Less populist policies would cut household debt: ADB

Economy April 21, 2014 00:00

By Erich Parpart
The Nation

7,474 Viewed

Bank says govt could boost purchasing power for people by smarter policies

The Asian Development Bank (ADB) has suggested that once Thailand has a permanent government in place, it should drop its populist policies as a way to rein in rising household debt.
Luxmon Attapich, ADB senior country economist, said the high level of household debt last year had lowered people’s purchasing ability, and this situation had continued into this year at the same time as reduced income as the slump in the economy had affected consumers’ ability to repay their debts.
She said a short-term solution to increase people’s ability to repay their loans was for the economy to pick up, but there were also long-term solutions such as the promotion of a money-saving culture and discouraging people from taking out superfluous loans. 
She also suggested that the new government adopt fewer populist policies that have the effect of eventually raising personal debt and for financial institutions to moderate the use of campaigns that lure customers into borrowing for impractical reasons.
The Bank of Thailand reported that at the end of last year, household debt stood at Bt9.79 trillion, or 82 per cent of gross domestic product. This compared with just 55.8 per cent of GDP at the end of 2008.
And the debt-to-GDP ratio has continued growing according to Kasikorn Research Centre, which estimates it will rise to 84 per cent by the end of 2014.
The World Bank’s “Thailand Economic Monitor” reported last month that the high level of household debt was one of the factors constraining Thai consumers’ purchasing power last year.
However, BOT spokeswoman Dr Roong Mallikamas said it was hard to quantify how much high household debt had contributed to the current slowdown of domestic consumption because there were other factors in play such as reduced income.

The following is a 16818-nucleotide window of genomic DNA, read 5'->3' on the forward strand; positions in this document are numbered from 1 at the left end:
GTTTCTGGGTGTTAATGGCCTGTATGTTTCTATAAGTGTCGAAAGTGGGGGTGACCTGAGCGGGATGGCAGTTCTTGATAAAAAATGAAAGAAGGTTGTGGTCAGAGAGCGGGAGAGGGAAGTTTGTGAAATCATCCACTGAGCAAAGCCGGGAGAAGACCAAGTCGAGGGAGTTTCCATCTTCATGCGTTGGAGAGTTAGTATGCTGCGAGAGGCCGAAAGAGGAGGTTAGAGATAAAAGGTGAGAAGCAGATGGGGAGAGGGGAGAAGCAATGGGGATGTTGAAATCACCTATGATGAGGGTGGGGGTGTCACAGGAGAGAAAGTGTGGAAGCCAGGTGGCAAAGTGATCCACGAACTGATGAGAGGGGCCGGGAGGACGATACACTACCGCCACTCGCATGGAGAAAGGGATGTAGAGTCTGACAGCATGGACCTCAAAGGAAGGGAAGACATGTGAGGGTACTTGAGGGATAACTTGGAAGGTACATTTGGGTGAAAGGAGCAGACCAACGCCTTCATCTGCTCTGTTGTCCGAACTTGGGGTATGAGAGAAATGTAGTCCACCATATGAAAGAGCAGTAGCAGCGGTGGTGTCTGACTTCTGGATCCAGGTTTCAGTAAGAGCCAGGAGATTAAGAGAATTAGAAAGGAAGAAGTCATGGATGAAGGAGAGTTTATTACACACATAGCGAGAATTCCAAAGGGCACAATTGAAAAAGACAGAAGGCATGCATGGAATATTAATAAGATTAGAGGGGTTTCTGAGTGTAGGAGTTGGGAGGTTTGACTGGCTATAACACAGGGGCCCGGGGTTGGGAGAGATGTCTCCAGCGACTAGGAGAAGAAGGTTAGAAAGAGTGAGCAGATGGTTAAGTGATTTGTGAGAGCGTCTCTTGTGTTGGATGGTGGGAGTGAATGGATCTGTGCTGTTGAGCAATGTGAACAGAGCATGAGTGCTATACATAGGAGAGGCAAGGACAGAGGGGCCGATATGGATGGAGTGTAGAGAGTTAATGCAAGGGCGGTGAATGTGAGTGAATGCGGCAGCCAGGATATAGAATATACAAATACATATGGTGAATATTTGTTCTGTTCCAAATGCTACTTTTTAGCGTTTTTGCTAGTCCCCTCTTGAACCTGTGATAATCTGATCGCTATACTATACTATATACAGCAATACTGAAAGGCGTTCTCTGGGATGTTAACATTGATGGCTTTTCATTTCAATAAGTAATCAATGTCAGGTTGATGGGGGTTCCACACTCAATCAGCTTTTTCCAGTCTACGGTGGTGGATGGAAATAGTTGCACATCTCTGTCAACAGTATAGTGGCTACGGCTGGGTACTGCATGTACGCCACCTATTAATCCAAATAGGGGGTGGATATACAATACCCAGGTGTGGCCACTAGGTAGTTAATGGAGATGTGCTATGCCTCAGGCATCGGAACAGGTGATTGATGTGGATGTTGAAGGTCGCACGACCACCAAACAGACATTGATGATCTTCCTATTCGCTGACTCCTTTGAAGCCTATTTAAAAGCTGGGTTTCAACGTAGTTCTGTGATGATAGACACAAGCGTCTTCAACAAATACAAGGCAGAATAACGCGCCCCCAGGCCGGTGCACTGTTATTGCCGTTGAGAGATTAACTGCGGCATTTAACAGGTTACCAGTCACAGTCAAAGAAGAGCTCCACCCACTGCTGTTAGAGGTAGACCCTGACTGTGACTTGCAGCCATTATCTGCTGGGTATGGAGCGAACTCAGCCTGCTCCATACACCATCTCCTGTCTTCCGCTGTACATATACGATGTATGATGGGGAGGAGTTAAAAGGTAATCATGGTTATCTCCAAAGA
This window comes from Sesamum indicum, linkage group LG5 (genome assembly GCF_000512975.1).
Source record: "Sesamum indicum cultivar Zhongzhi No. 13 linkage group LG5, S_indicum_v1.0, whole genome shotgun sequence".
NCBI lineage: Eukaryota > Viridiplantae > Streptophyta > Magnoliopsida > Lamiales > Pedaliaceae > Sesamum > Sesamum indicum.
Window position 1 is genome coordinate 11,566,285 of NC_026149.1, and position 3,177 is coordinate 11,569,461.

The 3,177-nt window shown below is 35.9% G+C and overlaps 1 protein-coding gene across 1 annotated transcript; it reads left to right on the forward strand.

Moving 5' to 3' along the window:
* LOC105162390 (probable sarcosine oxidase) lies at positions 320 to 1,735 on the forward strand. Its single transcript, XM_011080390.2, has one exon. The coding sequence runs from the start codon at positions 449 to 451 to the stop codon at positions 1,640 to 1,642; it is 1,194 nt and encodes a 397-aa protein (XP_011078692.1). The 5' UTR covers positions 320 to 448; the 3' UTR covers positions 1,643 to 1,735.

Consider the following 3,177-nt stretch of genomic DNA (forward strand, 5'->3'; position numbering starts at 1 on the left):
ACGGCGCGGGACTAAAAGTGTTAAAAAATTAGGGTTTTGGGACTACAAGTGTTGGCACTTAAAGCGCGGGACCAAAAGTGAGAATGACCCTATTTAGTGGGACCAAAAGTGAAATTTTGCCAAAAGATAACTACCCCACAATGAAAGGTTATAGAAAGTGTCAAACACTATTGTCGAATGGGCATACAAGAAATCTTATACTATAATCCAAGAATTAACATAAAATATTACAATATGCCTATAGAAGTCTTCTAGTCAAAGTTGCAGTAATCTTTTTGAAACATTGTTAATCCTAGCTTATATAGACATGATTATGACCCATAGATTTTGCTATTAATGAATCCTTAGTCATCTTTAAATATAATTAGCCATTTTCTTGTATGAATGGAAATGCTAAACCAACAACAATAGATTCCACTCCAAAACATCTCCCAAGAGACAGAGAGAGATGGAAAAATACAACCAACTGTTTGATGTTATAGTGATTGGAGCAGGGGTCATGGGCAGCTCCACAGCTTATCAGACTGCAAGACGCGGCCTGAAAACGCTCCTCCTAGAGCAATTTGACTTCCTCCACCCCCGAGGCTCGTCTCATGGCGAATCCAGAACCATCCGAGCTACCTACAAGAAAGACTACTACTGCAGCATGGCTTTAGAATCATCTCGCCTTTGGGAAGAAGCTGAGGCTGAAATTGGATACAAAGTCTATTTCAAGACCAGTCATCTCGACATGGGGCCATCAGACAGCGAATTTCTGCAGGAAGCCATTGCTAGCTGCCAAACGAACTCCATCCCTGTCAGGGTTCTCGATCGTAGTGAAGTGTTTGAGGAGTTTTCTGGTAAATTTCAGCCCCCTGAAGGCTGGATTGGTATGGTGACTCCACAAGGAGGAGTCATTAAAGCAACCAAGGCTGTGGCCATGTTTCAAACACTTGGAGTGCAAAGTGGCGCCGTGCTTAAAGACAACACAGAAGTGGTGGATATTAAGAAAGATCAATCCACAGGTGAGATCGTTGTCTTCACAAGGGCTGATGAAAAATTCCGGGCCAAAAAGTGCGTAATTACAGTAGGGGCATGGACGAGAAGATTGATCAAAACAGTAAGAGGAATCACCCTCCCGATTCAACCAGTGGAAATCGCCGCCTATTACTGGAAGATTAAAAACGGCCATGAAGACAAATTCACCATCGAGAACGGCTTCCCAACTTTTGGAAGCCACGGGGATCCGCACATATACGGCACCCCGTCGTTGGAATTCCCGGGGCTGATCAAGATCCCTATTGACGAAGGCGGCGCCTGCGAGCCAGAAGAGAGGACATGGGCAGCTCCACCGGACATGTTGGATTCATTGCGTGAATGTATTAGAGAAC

She noted that most households were still able to make their loan payments normally. The number of special-mention and non-performing loans (NPLs) at commercial banks had risen by only a small margin, from 5.4 per cent in the third quarter to 5.7 per cent in the fourth quarter of 2013.
Roong said the problem was the reduced cashflow within the household. When this is coupled with the already high level of debt, people have started to try to stabilise their financial situation, and this contributed to the slowdown in domestic consumption.
“The high level of household debt is a factor that has contributed to the current slowdown of domestic consumption, but the size of its effect cannot be identified,” she said. 
Still, the BOT has been warning about high household debt since last year, and the problem appears to be continuing.
Somchai Amornthum, executive vice president of the research department at Krung Thai Asset Management, said the current rise in household debt was a short-term phenomenon that would slow down once the economy recovers from the political turmoil.
He said commercial banks were well aware of the situation and rises in NPL rates in recent years were still manageable and not an immediate concern. 
“The number of NPLs is on the rise this year but it should not be a problem for commercial banks since it was expected, and the banks’ financial strength has remained high. There is no NPL crisis at this time,” he said. 
Somchai said commercial banks had been warned by the BOT since last year to be wary of rising household debt and they had taken some measures such as tightening loan requirements. Other measures such as active loan-collection strategies and a reduction of promotional campaigns to encourage borrowing have also been taken by commercial banks to lessen the chances of NPLs.
He said the BOT had done a good job in getting out the message to loan providers and consumers, which has reduced the risks considerably. He also believes that when the economy improves and the political squabble has died down, the consequent increase in both domestic consumption and government spending should be enough to counter the effects of rising household debt.